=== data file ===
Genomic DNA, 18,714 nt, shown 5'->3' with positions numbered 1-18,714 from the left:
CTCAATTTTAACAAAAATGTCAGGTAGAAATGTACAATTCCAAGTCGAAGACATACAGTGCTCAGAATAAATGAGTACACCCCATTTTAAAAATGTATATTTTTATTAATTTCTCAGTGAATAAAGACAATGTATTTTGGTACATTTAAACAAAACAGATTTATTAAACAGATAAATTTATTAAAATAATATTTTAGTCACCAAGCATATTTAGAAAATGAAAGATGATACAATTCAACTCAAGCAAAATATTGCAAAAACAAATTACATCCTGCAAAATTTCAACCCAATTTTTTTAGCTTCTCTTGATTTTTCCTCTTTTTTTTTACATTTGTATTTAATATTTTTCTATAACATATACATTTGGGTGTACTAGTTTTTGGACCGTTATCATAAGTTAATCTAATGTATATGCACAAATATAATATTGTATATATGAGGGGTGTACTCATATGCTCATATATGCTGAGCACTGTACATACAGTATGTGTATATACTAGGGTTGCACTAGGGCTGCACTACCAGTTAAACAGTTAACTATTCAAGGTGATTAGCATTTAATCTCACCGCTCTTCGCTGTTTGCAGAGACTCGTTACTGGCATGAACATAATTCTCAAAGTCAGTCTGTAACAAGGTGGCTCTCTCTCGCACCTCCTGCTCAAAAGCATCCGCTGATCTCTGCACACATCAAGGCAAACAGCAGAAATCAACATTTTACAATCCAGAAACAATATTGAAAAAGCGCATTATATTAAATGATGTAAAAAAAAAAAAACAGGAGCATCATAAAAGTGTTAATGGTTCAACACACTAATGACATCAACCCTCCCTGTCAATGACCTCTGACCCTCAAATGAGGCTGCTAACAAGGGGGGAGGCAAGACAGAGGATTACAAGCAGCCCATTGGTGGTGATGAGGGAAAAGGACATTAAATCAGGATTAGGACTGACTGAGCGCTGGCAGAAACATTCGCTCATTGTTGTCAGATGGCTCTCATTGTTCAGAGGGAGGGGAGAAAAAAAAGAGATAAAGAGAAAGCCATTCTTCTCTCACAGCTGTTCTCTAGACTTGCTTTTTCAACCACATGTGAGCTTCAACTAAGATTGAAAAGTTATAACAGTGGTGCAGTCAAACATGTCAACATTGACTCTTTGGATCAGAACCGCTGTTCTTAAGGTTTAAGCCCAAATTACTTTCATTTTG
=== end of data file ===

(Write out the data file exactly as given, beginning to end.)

Genomic DNA, 18,714 nt, shown 5'->3' with positions numbered 1-18,714 from the left:
CTCAATTTTAACAAAAATGTCAGGTAGAAATGTACAATTCCAAGTCGAAGACATACAGTGCTCAGAATAAATGAGTACACCCCATTTTAAAAATGTATATTTTTATTAATTTCTCAGTGAATAAAGACAATGTATTTTGGTACATTTAAACAAAACAGATTTATTAAACAGATAAATTTATTAAAATAATATTTTAGTCACCAAGCATATTTAGAAAATGAAAGATGATACAATTCAACTCAAGCAAAATATTGCAAAAACAAATTACATCCTGCAAAATTTCAACCCAATTTTTTTAGCTTCTCTTGATTTTTCCTCTTTTTTTTTACATTTGTATTTAATATTTTTCTATAACATATACATTTGGGTGTACTAGTTTTTGGACCGTTATCATAAGTTAATCTAATGTATATGCACAAATATAATATTGTATATATGAGGGGTGTACTCATATGCTCATATATGCTGAGCACTGTACATACAGTATGTGTATATACTAGGGTTGCACTAGGGCTGCACTACCAGTTAAACAGTTAACTATTCAAGGTGATTAGCATTTAATCTCACCGCTCTTCGCTGTTTGCAGAGACTCGTTACTGGCATGAACATAATTCTCAAAGTCAGTCTGTAACAAGGTGGCTCTCTCTCGCACCTCCTGCTCAAAAGCATCCGCTGATCTCTGCACACATCAAGGCAAACAGCAGAAATCAACATTTTACAATCCAGAAACAATATTGAAAAAGCGCATTATATTAAATGATGTAAAAAAAAAAAAACAGGAGCATCATAAAAGTGTTAATGGTTCAACACACTAATGACATCAACCCTCCCTGTCAATGACCTCTGACCCTCAAATGAGGCTGCTAACAAGGGGGGAGGCAAGACAGAGGATTACAAGCAGCCCATTGGTGGTGATGAGGGAAAAGGACATTAAATCAGGATTAGGACTGACTGAGCGCTGGCAGAAACATTCGCTCATTGTTGTCAGATGGCTCTCATTGTTCAGAGGGAGGGGAGAAAAAAAAGAGATAAAGAGAAAGCCATTCTTCTCTCACAGCTGTTCTCTAGACTTGCTTTTTCAACCACATGTGAGCTTCAACTAAGATTGAAAAGTTATAACAGTGGTGCAGTCAAACATGTCAACATTGACTCTTTGGATCAGAACCGCTGTTCTTAAGGTTTAAGCCCAAATTACTTTCATTTTG